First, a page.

Theatre Review: The Who’s Tommy

Photo: Mike Wasniak

GRAEae is a disable-led theatre company whose co-productions include Reasons to Be Cheerful, Flowergirls and The Threepenny Opera. The latter combined equal numbers of D/deaf, disabled and non-disabled performers and creative team members, with every performance accessible to blind, visually impaired and D/deaf audiences through embedded audio description, creative captioning and integrated British Sign Language.

Tommy was produced by The Who in 1969, the first ‘rock opera’, and concept album before the term was invented. In 1975 Ken Russell turned it into a star-studded big screen version which led to its first live staging at the Queen’s Theatre, London in 1972.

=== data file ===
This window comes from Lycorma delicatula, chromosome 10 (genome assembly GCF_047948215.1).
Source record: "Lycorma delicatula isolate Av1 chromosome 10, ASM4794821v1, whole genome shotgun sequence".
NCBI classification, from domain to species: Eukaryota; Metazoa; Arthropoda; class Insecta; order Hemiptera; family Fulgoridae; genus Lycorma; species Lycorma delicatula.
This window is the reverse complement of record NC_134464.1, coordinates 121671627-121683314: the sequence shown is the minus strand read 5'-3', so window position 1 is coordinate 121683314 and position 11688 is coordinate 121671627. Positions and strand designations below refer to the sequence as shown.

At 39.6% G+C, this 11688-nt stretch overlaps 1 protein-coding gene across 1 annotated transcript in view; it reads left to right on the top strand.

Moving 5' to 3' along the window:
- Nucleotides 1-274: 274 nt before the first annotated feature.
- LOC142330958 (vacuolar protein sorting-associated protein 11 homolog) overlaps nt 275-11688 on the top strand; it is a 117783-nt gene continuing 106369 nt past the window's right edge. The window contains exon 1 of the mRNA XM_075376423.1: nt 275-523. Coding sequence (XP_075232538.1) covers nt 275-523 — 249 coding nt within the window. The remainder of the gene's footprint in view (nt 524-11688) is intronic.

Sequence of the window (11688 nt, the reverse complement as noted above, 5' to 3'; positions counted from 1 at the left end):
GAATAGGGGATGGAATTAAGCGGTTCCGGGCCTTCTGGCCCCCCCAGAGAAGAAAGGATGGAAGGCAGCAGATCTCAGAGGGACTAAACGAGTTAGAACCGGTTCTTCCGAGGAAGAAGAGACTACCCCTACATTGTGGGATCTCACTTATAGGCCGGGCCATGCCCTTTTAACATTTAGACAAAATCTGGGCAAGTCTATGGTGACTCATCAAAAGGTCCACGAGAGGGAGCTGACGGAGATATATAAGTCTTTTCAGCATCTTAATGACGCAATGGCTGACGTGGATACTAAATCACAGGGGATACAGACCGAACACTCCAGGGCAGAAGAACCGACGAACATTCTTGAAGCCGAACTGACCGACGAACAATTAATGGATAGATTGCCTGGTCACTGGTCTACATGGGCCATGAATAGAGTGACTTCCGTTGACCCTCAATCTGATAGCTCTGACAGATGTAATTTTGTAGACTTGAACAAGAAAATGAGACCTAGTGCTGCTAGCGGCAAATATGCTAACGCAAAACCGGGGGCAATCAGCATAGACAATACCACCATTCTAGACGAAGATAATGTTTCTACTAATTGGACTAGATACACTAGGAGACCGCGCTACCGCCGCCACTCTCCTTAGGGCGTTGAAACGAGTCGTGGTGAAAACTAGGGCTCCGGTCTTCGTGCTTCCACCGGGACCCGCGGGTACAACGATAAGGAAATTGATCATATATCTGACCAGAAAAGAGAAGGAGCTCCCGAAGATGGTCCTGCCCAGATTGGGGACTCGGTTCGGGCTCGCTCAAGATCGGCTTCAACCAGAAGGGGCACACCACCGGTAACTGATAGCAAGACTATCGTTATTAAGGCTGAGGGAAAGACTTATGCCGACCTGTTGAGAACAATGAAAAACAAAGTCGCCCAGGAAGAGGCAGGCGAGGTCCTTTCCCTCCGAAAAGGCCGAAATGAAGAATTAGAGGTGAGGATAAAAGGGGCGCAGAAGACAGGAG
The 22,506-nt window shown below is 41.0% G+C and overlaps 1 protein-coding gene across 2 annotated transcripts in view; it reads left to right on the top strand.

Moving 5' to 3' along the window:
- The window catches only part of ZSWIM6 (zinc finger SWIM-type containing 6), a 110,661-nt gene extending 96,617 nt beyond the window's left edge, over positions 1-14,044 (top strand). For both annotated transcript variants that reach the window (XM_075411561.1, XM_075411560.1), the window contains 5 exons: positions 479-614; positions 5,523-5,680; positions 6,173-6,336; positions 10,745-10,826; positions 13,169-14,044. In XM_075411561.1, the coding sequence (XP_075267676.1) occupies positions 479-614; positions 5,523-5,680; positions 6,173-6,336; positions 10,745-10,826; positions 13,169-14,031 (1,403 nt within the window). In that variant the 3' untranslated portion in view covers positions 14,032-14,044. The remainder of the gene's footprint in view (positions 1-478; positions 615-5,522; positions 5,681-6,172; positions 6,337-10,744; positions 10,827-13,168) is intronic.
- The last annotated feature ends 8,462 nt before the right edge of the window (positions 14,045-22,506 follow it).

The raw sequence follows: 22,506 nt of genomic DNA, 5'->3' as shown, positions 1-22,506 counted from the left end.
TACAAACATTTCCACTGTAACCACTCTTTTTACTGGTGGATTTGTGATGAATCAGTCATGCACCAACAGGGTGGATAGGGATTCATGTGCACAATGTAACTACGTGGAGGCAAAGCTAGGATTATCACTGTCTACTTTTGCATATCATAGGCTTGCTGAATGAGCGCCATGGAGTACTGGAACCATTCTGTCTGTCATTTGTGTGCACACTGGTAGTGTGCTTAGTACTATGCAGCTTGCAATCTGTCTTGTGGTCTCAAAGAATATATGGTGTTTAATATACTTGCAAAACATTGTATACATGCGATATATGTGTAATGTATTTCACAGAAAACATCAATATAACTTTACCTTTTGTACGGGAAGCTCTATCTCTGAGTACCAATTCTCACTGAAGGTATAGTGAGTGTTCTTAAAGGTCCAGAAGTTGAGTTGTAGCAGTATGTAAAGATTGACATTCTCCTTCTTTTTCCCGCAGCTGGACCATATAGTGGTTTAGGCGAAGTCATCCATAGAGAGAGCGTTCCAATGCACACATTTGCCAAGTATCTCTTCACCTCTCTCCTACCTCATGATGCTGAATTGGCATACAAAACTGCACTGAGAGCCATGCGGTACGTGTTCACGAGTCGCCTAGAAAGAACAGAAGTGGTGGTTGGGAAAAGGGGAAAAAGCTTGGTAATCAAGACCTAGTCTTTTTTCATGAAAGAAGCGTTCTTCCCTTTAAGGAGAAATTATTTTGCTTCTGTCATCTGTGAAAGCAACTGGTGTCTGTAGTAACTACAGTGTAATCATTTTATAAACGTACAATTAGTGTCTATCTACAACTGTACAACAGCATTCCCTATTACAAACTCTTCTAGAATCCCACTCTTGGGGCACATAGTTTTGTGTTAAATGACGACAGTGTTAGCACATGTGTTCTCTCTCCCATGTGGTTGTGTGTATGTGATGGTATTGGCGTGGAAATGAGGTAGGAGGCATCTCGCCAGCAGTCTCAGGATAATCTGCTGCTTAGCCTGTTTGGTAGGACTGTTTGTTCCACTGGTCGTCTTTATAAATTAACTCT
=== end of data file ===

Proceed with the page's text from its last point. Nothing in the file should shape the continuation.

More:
Director Kerry Michael’s adaptation looks simply fantastic and Pete Townshend’s famous lyrics stand the test of time largely, although some changes have been made to give it a more modern sensibility. One highlight is Peter Straker (as seen in the original production) as Acid Queen who belts out a diva number with kitsch glee.

But the real star of the show is William Grint as Tommy who plays the role with verve and veracity. It is also though a fine ensemble performance with some brilliant physical theatre and dance sequences. Musical Director Richard Hyman also really rocks out, and if at times the volume seems a tad aggressive that probably satisfies most of the audience.

With a set, costumes and lighting to die for this makes for an incredibly powerful production that brings up many questions about disability and youth itself.

Reviewed by Rich Jevons at West Yorkshire Playhouse, Leeds. Touring to Theatre Royal Stratford East, London, 7 to 17 June, Crucible Theatre, Sheffield 22 June to 1 July.